Should Nature have constitutionally protected rights equal to Human rights and can these rights be enforced effectively?
Environmental and Social Justice
Despite economic, political, or social differences, most people recognize that nature is a valuable “collective good.” Yet, this recognition does not mean that everybody agrees that nature should be granted rights. Even those who think that nature has inherent rights do not readily agree on who must decide how nature’s resources are distributed nor do they agree in what amount or to what extent the division is fair. These disagreements, in turn, have led to legal agreements, the establishment of regulations and allegations of rights violations. The rights discourse has also gone through many changes from seeing the environment as an “object” to be used and disposed of for human benefit, seeing the environment as an intrinsic part of human rights, to ultimately granting rights to the environment as an entity without any connection to human activities. The clear majority of environmental rights are based on a perceived relationship between human rights and the environment. Both at a national and at an international level, environmental rights are plentiful, varied, and complex and subject to many levels of governance. Thus, the arguments that environmental rights are not sufficient is not accurate. In this paper, I will argue that expanding or even amending environmental rights is not necessary to solve environmental legal problems. Instead, the perceived inadequacy of existing environmental laws can be remedied by establishing more streamlined processes and procedures, by, when possible, making the observation of environmental laws mandatory not just based on voluntary membership to environmental organizations. Current environmental procedures “have grown up haphazardly with no apparent underlying principle, and we consider they fail to provide a system appropriate for contemporary needs”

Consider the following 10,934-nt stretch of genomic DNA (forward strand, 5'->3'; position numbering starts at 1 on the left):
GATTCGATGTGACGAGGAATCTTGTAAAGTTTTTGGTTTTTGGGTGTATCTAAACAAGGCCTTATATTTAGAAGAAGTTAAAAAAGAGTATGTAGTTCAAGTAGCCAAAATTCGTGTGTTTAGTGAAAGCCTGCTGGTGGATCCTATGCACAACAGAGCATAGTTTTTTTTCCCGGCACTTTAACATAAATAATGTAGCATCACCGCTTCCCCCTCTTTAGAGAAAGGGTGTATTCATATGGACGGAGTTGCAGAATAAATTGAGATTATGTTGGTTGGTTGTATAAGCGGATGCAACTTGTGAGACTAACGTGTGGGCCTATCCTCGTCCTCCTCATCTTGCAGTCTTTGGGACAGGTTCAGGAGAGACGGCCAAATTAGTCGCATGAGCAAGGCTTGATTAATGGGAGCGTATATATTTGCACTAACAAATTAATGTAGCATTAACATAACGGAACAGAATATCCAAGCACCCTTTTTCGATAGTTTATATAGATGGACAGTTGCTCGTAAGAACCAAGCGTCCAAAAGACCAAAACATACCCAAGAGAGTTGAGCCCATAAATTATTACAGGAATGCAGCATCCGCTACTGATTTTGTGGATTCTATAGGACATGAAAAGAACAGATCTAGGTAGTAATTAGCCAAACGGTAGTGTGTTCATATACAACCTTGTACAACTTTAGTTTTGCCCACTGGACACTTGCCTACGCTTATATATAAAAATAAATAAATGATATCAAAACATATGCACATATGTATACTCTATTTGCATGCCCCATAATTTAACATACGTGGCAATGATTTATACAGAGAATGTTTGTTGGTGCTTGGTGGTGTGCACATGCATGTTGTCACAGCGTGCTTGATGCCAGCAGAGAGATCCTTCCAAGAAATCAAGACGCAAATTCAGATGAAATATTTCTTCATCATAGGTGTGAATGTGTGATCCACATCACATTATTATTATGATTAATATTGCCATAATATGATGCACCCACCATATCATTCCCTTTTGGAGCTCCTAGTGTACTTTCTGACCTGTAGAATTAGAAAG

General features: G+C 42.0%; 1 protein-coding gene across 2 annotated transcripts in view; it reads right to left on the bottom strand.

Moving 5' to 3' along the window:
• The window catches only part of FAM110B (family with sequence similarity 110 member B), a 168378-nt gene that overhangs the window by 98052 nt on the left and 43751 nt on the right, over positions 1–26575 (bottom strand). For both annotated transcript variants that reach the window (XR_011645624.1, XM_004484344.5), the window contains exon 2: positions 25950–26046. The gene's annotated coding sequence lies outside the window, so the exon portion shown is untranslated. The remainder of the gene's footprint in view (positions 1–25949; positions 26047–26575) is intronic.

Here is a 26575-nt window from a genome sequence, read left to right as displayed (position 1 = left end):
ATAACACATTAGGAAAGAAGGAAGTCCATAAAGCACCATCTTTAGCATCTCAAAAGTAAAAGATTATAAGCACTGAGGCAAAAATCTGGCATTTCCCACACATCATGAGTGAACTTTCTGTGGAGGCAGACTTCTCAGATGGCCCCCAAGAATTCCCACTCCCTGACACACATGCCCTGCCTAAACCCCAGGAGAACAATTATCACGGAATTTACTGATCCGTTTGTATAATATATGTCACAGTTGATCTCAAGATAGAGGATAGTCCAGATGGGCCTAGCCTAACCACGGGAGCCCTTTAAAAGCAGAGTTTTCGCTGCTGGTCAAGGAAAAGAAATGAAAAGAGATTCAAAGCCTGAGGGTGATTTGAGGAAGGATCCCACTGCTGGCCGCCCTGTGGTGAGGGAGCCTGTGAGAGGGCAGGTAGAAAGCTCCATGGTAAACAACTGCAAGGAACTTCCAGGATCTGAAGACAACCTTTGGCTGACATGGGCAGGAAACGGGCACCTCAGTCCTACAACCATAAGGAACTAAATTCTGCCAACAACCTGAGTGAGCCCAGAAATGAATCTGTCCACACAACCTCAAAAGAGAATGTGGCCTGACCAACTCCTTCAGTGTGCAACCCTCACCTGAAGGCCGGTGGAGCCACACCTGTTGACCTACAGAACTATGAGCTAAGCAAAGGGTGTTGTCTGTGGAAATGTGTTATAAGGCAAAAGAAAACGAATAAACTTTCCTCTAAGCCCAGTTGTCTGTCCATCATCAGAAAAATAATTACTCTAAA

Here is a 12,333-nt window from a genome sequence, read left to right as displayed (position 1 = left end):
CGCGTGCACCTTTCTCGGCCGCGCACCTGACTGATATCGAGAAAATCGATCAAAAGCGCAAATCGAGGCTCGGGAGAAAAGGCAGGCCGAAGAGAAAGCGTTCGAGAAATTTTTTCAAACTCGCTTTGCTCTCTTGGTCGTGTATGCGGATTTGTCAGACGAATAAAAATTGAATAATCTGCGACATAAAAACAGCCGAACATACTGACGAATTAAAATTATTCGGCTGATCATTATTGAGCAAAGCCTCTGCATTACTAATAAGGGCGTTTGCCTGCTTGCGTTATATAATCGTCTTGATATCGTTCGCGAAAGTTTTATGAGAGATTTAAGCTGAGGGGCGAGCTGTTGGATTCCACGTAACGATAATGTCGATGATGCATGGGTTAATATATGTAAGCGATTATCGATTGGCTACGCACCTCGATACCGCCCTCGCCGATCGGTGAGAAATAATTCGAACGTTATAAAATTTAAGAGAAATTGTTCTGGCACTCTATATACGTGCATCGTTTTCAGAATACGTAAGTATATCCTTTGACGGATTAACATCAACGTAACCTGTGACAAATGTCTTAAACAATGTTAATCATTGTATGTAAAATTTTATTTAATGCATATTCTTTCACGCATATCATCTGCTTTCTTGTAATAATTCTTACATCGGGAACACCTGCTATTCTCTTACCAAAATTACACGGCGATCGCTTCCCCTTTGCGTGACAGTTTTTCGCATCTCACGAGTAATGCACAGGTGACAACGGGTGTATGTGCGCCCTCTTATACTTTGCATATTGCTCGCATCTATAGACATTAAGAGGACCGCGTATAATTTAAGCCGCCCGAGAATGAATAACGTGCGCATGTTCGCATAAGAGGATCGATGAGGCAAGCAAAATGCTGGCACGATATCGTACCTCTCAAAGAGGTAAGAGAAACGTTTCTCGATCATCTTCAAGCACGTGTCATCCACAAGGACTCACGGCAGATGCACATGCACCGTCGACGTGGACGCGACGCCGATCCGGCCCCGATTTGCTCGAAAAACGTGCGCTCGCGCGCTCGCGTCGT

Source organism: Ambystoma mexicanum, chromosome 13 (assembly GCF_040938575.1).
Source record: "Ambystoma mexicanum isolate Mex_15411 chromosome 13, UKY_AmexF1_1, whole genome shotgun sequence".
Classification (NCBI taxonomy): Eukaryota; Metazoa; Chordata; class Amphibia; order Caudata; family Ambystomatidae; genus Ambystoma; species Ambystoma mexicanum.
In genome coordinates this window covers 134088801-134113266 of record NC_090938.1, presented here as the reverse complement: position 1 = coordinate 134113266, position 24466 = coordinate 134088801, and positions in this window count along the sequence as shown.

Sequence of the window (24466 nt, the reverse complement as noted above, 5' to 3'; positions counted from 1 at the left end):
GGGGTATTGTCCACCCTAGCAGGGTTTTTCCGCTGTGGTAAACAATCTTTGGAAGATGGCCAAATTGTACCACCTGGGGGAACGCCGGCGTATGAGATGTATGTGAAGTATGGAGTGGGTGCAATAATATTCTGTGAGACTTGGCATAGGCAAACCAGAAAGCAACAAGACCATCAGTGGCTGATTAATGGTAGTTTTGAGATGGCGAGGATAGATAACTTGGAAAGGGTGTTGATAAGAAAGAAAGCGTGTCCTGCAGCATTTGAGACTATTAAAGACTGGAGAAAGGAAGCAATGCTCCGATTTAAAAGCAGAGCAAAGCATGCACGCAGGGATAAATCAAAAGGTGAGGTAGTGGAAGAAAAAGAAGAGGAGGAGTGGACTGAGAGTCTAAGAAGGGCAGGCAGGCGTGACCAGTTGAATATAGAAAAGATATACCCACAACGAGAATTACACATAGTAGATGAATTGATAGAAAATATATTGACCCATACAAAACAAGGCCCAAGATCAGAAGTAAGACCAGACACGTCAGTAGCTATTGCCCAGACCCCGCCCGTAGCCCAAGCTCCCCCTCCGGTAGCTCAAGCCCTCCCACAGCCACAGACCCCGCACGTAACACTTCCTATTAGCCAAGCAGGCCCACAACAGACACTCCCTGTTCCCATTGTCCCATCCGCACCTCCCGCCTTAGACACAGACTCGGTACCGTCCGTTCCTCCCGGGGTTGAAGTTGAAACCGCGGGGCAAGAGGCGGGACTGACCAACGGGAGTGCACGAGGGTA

The protection of the environment is a global concern that requires the establishment of an agency or tribunal that oversees compliance with existing laws and regulations. If environmental rights are given the same value as human rights, then perhaps it is time to establish Environmental Tribunals to handle environmental legislation. A Report of the United Nations High Commissioner for Human Rights recognizes the need for an organization such as the one described above, “We recommend the establishment of Environmental Tribunals to handle appeals under environmental legislation other than the town and country planning system.”
More than new environmental laws what is needed is modernization in the way environmental regulation is handled, applied and enforced. The existing system is complex, difficult to understand for the general public, and it does not reflect consistent application of the law.
Law follows public recognition of significant threat that is a surprise in a...